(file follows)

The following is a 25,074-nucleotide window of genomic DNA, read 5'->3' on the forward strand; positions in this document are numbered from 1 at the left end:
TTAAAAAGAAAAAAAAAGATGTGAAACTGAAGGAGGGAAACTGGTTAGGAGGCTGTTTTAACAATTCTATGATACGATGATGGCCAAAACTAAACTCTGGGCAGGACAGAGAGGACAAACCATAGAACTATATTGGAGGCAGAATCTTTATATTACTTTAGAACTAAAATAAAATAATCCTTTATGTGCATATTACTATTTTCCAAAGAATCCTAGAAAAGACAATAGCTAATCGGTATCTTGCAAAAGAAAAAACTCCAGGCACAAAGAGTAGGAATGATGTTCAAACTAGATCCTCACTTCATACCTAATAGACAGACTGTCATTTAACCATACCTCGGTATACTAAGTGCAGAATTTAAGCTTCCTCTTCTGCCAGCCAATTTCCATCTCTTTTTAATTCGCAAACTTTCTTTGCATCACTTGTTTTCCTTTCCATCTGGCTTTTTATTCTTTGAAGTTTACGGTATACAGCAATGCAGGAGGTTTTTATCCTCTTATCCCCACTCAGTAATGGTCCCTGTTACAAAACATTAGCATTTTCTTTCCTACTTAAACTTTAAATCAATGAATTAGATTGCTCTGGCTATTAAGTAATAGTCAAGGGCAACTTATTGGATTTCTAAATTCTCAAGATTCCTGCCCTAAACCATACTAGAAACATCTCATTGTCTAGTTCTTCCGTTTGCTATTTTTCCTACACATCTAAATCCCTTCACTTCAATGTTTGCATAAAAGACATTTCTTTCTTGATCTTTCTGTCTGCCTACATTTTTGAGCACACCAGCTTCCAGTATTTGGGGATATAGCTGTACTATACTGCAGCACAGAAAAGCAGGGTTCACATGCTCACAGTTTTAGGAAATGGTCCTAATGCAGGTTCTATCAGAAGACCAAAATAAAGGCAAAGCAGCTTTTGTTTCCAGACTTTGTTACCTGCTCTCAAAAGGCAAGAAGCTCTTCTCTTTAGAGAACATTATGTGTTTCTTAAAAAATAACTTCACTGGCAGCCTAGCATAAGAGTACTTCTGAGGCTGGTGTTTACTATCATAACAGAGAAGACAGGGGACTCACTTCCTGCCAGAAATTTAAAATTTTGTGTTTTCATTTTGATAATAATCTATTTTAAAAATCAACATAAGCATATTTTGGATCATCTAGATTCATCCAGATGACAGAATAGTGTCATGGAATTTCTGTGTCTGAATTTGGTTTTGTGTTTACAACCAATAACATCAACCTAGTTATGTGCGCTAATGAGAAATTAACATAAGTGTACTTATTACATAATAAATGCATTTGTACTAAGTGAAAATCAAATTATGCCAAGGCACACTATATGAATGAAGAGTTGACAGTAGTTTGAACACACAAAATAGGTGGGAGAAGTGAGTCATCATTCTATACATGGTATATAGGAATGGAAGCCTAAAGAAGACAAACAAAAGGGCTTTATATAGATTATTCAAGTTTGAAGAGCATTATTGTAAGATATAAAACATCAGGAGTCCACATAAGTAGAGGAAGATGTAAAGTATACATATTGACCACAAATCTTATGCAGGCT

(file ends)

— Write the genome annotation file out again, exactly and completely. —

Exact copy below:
The following is a 25,074-nucleotide window of genomic DNA, read 5'->3' on the forward strand; positions in this document are numbered from 1 at the left end:
TTAAAAAGAAAAAAAAAGATGTGAAACTGAAGGAGGGAAACTGGTTAGGAGGCTGTTTTAACAATTCTATGATACGATGATGGCCAAAACTAAACTCTGGGCAGGACAGAGAGGACAAACCATAGAACTATATTGGAGGCAGAATCTTTATATTACTTTAGAACTAAAATAAAATAATCCTTTATGTGCATATTACTATTTTCCAAAGAATCCTAGAAAAGACAATAGCTAATCGGTATCTTGCAAAAGAAAAAACTCCAGGCACAAAGAGTAGGAATGATGTTCAAACTAGATCCTCACTTCATACCTAATAGACAGACTGTCATTTAACCATACCTCGGTATACTAAGTGCAGAATTTAAGCTTCCTCTTCTGCCAGCCAATTTCCATCTCTTTTTAATTCGCAAACTTTCTTTGCATCACTTGTTTTCCTTTCCATCTGGCTTTTTATTCTTTGAAGTTTACGGTATACAGCAATGCAGGAGGTTTTTATCCTCTTATCCCCACTCAGTAATGGTCCCTGTTACAAAACATTAGCATTTTCTTTCCTACTTAAACTTTAAATCAATGAATTAGATTGCTCTGGCTATTAAGTAATAGTCAAGGGCAACTTATTGGATTTCTAAATTCTCAAGATTCCTGCCCTAAACCATACTAGAAACATCTCATTGTCTAGTTCTTCCGTTTGCTATTTTTCCTACACATCTAAATCCCTTCACTTCAATGTTTGCATAAAAGACATTTCTTTCTTGATCTTTCTGTCTGCCTACATTTTTGAGCACACCAGCTTCCAGTATTTGGGGATATAGCTGTACTATACTGCAGCACAGAAAAGCAGGGTTCACATGCTCACAGTTTTAGGAAATGGTCCTAATGCAGGTTCTATCAGAAGACCAAAATAAAGGCAAAGCAGCTTTTGTTTCCAGACTTTGTTACCTGCTCTCAAAAGGCAAGAAGCTCTTCTCTTTAGAGAACATTATGTGTTTCTTAAAAAATAACTTCACTGGCAGCCTAGCATAAGAGTACTTCTGAGGCTGGTGTTTACTATCATAACAGAGAAGACAGGGGACTCACTTCCTGCCAGAAATTTAAAATTTTGTGTTTTCATTTTGATAATAATCTATTTTAAAAATCAACATAAGCATATTTTGGATCATCTAGATTCATCCAGATGACAGAATAGTGTCATGGAATTTCTGTGTCTGAATTTGGTTTTGTGTTTACAACCAATAACATCAACCTAGTTATGTGCGCTAATGAGAAATTAACATAAGTGTACTTATTACATAATAAATGCATTTGTACTAAGTGAAAATCAAATTATGCCAAGGCACACTATATGAATGAAGAGTTGACAGTAGTTTGAACACACAAAATAGGTGGGAGAAGTGAGTCATCATTCTATACATGGTATATAGGAATGGAAGCCTAAAGAAGACAAACAAAAGGGCTTTATATAGATTATTCAAGTTTGAAGAGCATTATTGTAAGATATAAAACATCAGGAGTCCACATAAGTAGAGGAAGATGTAAAGTATACATATTGACCACAAATCTTATGCAGGCT